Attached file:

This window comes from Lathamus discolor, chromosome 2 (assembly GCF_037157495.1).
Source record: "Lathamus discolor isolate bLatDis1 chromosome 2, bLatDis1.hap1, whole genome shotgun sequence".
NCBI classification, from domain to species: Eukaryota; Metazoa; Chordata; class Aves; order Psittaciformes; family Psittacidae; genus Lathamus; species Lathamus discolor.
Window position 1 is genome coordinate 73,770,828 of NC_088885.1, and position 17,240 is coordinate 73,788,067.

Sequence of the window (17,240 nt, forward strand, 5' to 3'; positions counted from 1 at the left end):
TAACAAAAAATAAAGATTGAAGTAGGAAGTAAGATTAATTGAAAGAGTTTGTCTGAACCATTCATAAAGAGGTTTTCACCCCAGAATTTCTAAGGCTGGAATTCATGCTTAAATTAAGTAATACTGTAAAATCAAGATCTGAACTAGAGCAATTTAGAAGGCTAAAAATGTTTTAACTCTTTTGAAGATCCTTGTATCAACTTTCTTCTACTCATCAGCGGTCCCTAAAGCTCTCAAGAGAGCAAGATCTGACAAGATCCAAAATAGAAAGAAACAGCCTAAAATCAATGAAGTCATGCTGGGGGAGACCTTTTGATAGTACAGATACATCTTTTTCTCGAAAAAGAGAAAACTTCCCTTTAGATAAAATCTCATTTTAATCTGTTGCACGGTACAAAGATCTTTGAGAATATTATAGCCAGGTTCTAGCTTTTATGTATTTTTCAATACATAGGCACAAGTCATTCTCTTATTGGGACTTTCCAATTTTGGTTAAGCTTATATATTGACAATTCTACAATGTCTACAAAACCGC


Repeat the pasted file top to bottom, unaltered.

This window comes from Lathamus discolor, chromosome 2 (assembly GCF_037157495.1).
Source record: "Lathamus discolor isolate bLatDis1 chromosome 2, bLatDis1.hap1, whole genome shotgun sequence".
NCBI classification, from domain to species: Eukaryota; Metazoa; Chordata; class Aves; order Psittaciformes; family Psittacidae; genus Lathamus; species Lathamus discolor.
Window position 1 is genome coordinate 73,770,828 of NC_088885.1, and position 17,240 is coordinate 73,788,067.

Sequence of the window (17,240 nt, forward strand, 5' to 3'; positions counted from 1 at the left end):
TAACAAAAAATAAAGATTGAAGTAGGAAGTAAGATTAATTGAAAGAGTTTGTCTGAACCATTCATAAAGAGGTTTTCACCCCAGAATTTCTAAGGCTGGAATTCATGCTTAAATTAAGTAATACTGTAAAATCAAGATCTGAACTAGAGCAATTTAGAAGGCTAAAAATGTTTTAACTCTTTTGAAGATCCTTGTATCAACTTTCTTCTACTCATCAGCGGTCCCTAAAGCTCTCAAGAGAGCAAGATCTGACAAGATCCAAAATAGAAAGAAACAGCCTAAAATCAATGAAGTCATGCTGGGGGAGACCTTTTGATAGTACAGATACATCTTTTTCTCGAAAAAGAGAAAACTTCCCTTTAGATAAAATCTCATTTTAATCTGTTGCACGGTACAAAGATCTTTGAGAATATTATAGCCAGGTTCTAGCTTTTATGTATTTTTCAATACATAGGCACAAGTCATTCTCTTATTGGGACTTTCCAATTTTGGTTAAGCTTATATATTGACAATTCTACAATGTCTACAAAACCGC